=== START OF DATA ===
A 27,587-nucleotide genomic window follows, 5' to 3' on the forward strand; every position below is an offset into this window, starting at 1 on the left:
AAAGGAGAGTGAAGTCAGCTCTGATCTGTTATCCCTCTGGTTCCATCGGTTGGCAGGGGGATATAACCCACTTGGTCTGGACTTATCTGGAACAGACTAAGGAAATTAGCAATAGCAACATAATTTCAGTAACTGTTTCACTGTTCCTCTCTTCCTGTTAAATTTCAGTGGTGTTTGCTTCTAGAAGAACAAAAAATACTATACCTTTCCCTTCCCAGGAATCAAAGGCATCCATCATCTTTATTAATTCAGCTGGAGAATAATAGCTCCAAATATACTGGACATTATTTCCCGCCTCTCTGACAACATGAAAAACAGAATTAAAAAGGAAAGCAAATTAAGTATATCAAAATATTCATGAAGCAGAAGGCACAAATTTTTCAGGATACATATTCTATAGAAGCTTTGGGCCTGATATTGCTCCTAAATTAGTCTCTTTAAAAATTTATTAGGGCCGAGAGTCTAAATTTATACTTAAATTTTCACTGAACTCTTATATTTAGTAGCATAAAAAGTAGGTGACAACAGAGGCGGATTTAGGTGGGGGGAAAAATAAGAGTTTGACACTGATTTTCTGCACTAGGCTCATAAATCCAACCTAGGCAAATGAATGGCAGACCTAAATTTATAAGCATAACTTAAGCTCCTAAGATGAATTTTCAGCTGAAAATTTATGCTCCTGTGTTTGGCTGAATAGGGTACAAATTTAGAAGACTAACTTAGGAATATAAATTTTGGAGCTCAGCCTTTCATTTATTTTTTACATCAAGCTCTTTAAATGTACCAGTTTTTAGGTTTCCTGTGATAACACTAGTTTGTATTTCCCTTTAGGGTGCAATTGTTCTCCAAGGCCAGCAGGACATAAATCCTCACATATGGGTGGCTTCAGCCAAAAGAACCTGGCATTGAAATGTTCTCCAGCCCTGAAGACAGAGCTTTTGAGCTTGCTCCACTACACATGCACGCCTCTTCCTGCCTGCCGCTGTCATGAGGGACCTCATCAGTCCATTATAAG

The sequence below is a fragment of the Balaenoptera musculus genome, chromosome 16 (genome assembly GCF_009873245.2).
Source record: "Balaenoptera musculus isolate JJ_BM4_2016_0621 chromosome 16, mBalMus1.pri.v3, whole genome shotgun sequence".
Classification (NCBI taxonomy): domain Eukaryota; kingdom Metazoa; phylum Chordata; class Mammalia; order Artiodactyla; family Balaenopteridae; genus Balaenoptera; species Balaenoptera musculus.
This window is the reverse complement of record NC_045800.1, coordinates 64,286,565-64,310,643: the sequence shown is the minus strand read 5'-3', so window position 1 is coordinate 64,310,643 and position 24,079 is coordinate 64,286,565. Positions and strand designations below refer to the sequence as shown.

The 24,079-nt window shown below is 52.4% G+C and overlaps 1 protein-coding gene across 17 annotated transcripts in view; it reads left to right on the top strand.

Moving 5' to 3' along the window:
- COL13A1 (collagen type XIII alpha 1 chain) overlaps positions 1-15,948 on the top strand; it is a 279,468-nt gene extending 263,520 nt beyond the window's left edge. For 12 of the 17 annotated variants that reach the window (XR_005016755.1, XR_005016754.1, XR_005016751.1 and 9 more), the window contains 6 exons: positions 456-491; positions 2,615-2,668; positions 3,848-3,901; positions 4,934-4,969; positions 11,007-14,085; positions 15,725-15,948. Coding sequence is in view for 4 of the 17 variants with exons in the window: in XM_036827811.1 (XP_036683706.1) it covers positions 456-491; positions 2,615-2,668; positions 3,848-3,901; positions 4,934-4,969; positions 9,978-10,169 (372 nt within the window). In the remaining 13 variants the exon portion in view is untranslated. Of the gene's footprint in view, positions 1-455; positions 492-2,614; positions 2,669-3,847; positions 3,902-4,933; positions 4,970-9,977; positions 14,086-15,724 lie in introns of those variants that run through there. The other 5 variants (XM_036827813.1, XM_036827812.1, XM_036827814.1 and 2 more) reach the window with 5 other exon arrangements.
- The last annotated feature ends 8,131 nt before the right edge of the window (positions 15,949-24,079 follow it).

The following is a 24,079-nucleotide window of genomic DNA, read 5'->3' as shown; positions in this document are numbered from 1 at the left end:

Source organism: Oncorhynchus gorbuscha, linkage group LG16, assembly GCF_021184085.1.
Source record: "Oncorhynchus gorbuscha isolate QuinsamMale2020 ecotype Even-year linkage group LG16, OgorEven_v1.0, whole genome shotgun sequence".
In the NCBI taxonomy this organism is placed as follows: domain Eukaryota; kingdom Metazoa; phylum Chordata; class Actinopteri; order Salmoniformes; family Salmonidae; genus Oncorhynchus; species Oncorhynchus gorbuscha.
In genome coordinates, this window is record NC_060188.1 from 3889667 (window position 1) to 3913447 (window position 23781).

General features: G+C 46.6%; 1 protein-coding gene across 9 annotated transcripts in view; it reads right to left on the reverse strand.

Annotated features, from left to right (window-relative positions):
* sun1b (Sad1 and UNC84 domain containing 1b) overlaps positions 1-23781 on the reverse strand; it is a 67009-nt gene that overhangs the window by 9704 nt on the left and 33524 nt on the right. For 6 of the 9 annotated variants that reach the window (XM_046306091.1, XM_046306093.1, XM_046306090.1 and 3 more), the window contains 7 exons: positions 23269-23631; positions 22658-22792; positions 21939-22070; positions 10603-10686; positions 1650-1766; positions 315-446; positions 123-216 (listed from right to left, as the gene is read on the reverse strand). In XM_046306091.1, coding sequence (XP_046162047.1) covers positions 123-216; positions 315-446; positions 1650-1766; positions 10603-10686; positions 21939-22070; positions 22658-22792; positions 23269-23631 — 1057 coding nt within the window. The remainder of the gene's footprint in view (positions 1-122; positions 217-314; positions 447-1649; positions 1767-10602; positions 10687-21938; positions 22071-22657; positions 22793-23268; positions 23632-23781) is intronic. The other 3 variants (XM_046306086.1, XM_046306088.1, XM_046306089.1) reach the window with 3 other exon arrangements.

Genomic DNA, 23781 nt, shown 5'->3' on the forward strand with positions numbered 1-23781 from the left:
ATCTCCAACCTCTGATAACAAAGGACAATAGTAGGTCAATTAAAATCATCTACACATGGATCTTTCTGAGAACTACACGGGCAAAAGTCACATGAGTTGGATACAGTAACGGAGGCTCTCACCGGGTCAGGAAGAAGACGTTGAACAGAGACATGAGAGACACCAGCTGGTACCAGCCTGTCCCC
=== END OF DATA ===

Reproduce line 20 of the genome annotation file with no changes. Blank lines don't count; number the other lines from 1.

ATCTCCAACCTCTGATAACAAAGGACAATAGTAGGTCAATTAAAATCATCTACACATGGATCTTTCTGAGAACTACACGGGCAAAAGTCACATGAGTTGGATACAGTAACGGAGGCTCTCACCGGGTCAGGAAGAAGACGTTGAACAGAGACATGAGAGACACCAGCTGGTACCAGCCTGTCCCC